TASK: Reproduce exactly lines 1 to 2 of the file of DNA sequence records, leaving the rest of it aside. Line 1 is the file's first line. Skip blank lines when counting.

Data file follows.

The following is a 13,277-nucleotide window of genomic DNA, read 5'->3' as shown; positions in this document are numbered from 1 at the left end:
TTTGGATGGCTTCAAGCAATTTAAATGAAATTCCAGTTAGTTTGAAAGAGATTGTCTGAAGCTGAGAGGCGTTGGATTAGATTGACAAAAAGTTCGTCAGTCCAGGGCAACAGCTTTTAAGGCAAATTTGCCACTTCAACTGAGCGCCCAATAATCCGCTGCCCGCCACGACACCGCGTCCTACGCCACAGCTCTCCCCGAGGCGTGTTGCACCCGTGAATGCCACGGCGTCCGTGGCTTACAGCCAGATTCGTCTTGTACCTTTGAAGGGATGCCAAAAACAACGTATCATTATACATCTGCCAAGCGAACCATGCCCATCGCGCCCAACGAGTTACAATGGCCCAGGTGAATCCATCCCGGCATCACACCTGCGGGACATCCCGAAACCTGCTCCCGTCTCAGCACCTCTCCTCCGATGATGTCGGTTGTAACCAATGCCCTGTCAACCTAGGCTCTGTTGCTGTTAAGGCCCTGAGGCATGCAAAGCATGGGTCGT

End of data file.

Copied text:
The following is a 13,277-nucleotide window of genomic DNA, read 5'->3' as shown; positions in this document are numbered from 1 at the left end:
TTTGGATGGCTTCAAGCAATTTAAATGAAATTCCAGTTAGTTTGAAAGAGATTGTCTGAAGCTGAGAGGCGTTGGATTAGATTGACAAAAAGTTCGTCAGTCCAGGGCAACAGCTTTTAAGGCAAATTTGCCACTTCAACTGAGCGCCCAATAATCCGCTGCCCGCCACGACACCGCGTCCTACGCCACAGCTCTCCCCGAGGCGTGTTGCACCCGTGAATGCCACGGCGTCCGTGGCTTACAGCCAGATTCGTCTTGTACCTTTGAAGGGATGCCAAAAACAACGTATCATTATACATCTGCCAAGCGAACCATGCCCATCGCGCCCAACGAGTTACAATGGCCCAGGTGAATCCATCCCGGCATCACACCTGCGGGACATCCCGAAACCTGCTCCCGTCTCAGCACCTCTCCTCCGATGATGTCGGTTGTAACCAATGCCCTGTCAACCTAGGCTCTGTTGCTGTTAAGGCCCTGAGGCATGCAAAGCATGGGTCGT